meaning for 64 bit systems.

18. Allocate 3rd level page tables form high memory.
Purpose: Setting this option will put user space page tables in
high memory. This avoids the waste of low memory space in systems
having large amount of RAM.
Suggestion – This option appears only if you have selected the previous
option. (Unlikely at present but will change in the future).

19. Math Emulation
Purpose: Emulates a math coprocessor on systems which do not have one.
Suggestion – exclude, unless you are running a 386 or 486SX (unlikely).

20. MTRR support
Purpose: Memory Type Range Registers may be used to control access to AGP and PCI buses. Improves performance of video cards.
Suggestion – built in.

21. Boot from EFI support
Purpose: This option has a meaning only on IA64 systems.
Suggestion – exclude.

Power Management Options

This section is highly system dependent. I would advise going through
each option carefully. Many of the options are only for mobile systems
or those running on mobile Pentium or athlon processors.

Bus Options

1. PCI Support
Purpose: Required if the system bus is PCI (as it is on almost all systems from P1 upwards).
Suggestion – built in.

2. PCI Access Mode – any.

3. Vector Based Interrupt Indexing
Purpose: This is a new feature intended to replace IRQs.
Suggestion – It is probably a good idea to exclude this for now.

4. Legacy proc/pci interface
Purpose: Legacy support. Newer tools are now in use (ie lspci).
Suggestion – exclude.

5. PCI device name interface
Purpose: The kernel contains a database of all known PCI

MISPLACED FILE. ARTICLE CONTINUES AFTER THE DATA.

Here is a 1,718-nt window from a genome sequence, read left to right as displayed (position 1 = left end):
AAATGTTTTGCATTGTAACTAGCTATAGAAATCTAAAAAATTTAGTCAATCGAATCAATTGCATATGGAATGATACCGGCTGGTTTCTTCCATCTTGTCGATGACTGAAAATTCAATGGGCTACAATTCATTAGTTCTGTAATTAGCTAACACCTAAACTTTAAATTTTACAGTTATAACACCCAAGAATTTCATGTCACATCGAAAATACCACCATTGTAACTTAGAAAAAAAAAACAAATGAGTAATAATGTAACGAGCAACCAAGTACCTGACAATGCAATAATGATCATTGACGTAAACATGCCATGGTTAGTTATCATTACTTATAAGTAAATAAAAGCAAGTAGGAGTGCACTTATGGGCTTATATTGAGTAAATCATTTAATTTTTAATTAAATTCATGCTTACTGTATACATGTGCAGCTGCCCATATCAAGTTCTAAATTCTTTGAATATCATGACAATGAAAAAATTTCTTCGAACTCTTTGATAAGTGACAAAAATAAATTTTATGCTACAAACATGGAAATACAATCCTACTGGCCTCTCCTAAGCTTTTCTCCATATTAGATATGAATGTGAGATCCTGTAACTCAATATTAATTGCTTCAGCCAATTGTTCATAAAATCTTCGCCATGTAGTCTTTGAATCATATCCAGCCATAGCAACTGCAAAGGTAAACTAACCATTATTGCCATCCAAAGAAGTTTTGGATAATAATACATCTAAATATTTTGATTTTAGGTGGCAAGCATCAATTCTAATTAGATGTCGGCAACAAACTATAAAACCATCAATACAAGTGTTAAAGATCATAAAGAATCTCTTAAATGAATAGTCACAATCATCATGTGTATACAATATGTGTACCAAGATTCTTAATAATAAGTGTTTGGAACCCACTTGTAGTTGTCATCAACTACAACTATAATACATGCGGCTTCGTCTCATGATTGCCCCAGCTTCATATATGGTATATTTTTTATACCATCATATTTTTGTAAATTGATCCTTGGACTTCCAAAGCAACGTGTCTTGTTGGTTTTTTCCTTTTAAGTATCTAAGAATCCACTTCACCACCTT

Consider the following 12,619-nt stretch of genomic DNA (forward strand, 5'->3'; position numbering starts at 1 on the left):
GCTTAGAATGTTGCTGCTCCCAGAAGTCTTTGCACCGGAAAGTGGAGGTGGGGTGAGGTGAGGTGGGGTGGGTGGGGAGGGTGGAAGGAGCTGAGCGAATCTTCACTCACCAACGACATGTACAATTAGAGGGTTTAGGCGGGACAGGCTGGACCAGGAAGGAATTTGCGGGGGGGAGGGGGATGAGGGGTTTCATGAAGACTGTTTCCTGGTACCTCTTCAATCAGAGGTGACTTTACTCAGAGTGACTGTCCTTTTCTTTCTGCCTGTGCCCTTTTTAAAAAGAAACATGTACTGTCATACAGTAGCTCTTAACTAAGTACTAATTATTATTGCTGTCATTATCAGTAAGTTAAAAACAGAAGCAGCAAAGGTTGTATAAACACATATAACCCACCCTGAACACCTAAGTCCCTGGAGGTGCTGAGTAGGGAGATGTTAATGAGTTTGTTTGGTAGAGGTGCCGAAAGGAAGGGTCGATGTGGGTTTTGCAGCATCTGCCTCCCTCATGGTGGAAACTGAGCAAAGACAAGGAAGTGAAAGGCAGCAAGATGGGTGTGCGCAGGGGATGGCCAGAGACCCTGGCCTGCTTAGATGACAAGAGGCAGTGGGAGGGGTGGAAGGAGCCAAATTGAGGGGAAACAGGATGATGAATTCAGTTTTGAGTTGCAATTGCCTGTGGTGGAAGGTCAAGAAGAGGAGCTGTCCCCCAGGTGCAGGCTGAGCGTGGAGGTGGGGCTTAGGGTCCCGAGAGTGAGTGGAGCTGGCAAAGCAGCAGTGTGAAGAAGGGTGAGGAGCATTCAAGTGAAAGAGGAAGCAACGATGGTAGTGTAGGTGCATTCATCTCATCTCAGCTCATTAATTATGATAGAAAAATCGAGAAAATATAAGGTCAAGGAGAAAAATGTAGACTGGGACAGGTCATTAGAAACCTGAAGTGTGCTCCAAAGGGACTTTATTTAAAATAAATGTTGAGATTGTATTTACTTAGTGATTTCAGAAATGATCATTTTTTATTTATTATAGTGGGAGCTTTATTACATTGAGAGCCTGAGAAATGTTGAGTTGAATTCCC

devices. This can be removed using this feature. Disabling this feature
the device names by device IDs. It also reduces kernel size by 80 KB.
Suggestion – built in. If you are creating a boot disk then it can be excluded.

6. ISA Support
Purpose: Required only if you have ISA slots in your system.
Suggestion – Most modern systems do not have ISA slots (the
Intel 875
may be an exception). It can therefore be excluded in such systems. If
your system does have ISA slots then include this as well as all
subsequent options that appear on enabling it (except VESA Local Bus

7. MCA Support
Purpose: Required on systems having Microchannel architecture.
Suggestion – This is supported only on a few systems from IBM. For most systems it should be excluded.

8. NatSemi SCx200 support
Suggestion – Required only if you have the National Semiconductor SCx200 processor. Exclude for most systems.

9. PCMCIA/ Cardbus Support
Purpose: This sub menu includes several options. It is necessary only on laptops.
Suggestion – exclude on desktop systems. On laptops it should be built
in (module is also possible but is not really recommended as it is
frequently used on a laptop). If included then 4 subsequent options
appear of which “Cardbus Yenta compatible bridge” should be built in
while others are excluded. Executable File Formats

10. Kernel Support for ELF binaries
Purpose: Required for using Binaries compiled in the ELF format. As the
conversion to ELF was started in 1995, this option can be considered
Suggestion – built in.